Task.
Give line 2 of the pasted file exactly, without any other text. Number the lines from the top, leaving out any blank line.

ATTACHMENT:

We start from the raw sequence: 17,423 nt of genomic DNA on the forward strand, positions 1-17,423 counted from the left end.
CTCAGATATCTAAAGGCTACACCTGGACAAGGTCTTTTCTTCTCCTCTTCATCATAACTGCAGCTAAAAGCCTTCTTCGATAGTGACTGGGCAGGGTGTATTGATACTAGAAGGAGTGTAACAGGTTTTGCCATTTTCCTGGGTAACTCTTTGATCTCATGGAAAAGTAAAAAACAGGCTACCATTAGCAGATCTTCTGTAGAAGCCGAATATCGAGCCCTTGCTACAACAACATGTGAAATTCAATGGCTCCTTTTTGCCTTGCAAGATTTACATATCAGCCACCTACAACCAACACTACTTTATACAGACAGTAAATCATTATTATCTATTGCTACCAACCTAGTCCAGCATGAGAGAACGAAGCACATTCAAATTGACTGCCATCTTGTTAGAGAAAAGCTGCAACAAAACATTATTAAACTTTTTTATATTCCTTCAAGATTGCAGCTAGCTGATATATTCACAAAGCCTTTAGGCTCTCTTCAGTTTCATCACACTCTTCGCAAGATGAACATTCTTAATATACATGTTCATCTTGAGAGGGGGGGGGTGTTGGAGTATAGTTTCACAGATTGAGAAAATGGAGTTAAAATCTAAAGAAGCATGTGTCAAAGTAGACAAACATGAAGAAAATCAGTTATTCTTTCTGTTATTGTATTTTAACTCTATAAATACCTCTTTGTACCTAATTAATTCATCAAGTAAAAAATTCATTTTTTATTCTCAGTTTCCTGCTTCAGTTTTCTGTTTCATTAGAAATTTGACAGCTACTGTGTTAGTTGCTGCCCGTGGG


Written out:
CTCAGATATCTAAAGGCTACACCTGGACAAGGTCTTTTCTTCTCCTCTTCATCATAACTGCAGCTAAAAGCCTTCTTCGATAGTGACTGGGCAGGGTGTATTGATACTAGAAGGAGTGTAACAGGTTTTGCCATTTTCCTGGGTAACTCTTTGATCTCATGGAAAAGTAAAAAACAGGCTACCATTAGCAGATCTTCTGTAGAAGCCGAATATCGAGCCCTTGCTACAACAACATGTGAAATTCAATGGCTCCTTTTTGCCTTGCAAGATTTACATATCAGCCACCTACAACCAACACTACTTTATACAGACAGTAAATCATTATTATCTATTGCTACCAACCTAGTCCAGCATGAGAGAACGAAGCACATTCAAATTGACTGCCATCTTGTTAGAGAAAAGCTGCAACAAAACATTATTAAACTTTTTTATATTCCTTCAAGATTGCAGCTAGCTGATATATTCACAAAGCCTTTAGGCTCTCTTCAGTTTCATCACACTCTTCGCAAGATGAACATTCTTAATATACATGTTCATCTTGAGAGGGGGGGGGTGTTGGAGTATAGTTTCACAGATTGAGAAAATGGAGTTAAAATCTAAAGAAGCATGTGTCAAAGTAGACAAACATGAAGAAAATCAGTTATTCTTTCTGTTATTGTATTTTAACTCTATAAATACCTCTTTGTACCTAATTAATTCATCAAGTAAAAAATTCATTTTTTATTCTCAGTTTCCTGCTTCAGTTTTCTGTTTCATTAGAAATTTGACAGCTACTGTGTTAGTTGCTGCCCGTGGG